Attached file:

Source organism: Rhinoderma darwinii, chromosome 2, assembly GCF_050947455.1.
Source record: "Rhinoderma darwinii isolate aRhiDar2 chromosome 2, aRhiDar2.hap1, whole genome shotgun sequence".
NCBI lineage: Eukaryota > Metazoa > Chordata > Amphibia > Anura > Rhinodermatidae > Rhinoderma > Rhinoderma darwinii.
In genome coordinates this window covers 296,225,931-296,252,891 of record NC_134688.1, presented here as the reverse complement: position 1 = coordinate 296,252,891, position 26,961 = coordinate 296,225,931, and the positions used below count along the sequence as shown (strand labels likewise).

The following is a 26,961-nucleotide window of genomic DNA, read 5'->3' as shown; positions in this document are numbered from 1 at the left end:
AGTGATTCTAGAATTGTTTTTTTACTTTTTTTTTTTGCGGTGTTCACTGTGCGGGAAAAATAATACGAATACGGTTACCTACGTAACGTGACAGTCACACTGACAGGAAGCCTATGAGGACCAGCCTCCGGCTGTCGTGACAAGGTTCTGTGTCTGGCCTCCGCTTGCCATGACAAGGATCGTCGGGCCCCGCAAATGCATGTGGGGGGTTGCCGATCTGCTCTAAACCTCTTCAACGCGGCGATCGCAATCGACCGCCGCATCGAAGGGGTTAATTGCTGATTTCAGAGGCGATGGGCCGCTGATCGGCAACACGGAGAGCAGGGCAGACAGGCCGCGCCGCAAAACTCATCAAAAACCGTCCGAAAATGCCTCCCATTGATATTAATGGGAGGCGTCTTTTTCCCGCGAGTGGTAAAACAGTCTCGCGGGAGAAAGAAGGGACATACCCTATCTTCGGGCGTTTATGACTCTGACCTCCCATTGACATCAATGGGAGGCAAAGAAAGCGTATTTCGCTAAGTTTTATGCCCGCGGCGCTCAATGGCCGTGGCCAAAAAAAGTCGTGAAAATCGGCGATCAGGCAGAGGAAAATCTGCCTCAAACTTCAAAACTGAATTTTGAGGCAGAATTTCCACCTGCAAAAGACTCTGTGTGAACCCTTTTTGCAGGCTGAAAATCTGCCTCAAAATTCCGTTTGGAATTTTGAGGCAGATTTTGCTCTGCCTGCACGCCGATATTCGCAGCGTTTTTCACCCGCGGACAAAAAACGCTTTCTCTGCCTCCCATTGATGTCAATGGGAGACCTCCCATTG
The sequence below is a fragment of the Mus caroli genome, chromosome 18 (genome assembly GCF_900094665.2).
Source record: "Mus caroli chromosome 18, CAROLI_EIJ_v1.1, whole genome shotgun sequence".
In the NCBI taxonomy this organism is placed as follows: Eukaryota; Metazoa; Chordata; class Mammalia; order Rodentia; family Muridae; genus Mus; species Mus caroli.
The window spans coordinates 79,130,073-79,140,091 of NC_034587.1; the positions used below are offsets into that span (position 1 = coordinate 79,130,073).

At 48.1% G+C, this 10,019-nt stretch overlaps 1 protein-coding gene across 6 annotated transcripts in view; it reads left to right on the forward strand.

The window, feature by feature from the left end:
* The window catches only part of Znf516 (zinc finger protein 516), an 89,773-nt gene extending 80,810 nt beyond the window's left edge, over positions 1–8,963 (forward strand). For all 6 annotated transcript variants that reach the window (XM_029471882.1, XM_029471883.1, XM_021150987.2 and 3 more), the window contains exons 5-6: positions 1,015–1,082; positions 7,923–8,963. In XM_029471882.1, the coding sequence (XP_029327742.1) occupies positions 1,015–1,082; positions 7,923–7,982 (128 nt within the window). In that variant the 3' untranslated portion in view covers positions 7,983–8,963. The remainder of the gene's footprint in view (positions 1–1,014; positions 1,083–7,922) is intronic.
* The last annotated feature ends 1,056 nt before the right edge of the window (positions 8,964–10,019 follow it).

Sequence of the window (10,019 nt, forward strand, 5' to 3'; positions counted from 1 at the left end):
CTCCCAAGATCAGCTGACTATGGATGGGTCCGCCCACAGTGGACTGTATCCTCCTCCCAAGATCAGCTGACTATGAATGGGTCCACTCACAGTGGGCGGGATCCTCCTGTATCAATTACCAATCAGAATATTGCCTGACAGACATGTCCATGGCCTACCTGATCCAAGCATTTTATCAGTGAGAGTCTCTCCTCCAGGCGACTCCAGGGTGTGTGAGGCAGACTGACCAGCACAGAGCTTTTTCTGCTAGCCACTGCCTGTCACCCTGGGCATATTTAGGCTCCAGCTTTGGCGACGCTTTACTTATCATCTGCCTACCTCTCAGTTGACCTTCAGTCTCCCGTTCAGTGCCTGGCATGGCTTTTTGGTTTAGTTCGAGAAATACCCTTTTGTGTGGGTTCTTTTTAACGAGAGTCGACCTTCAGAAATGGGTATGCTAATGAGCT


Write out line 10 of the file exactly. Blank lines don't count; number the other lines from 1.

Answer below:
The window spans coordinates 79,130,073-79,140,091 of NC_034587.1; the positions used below are offsets into that span (position 1 = coordinate 79,130,073).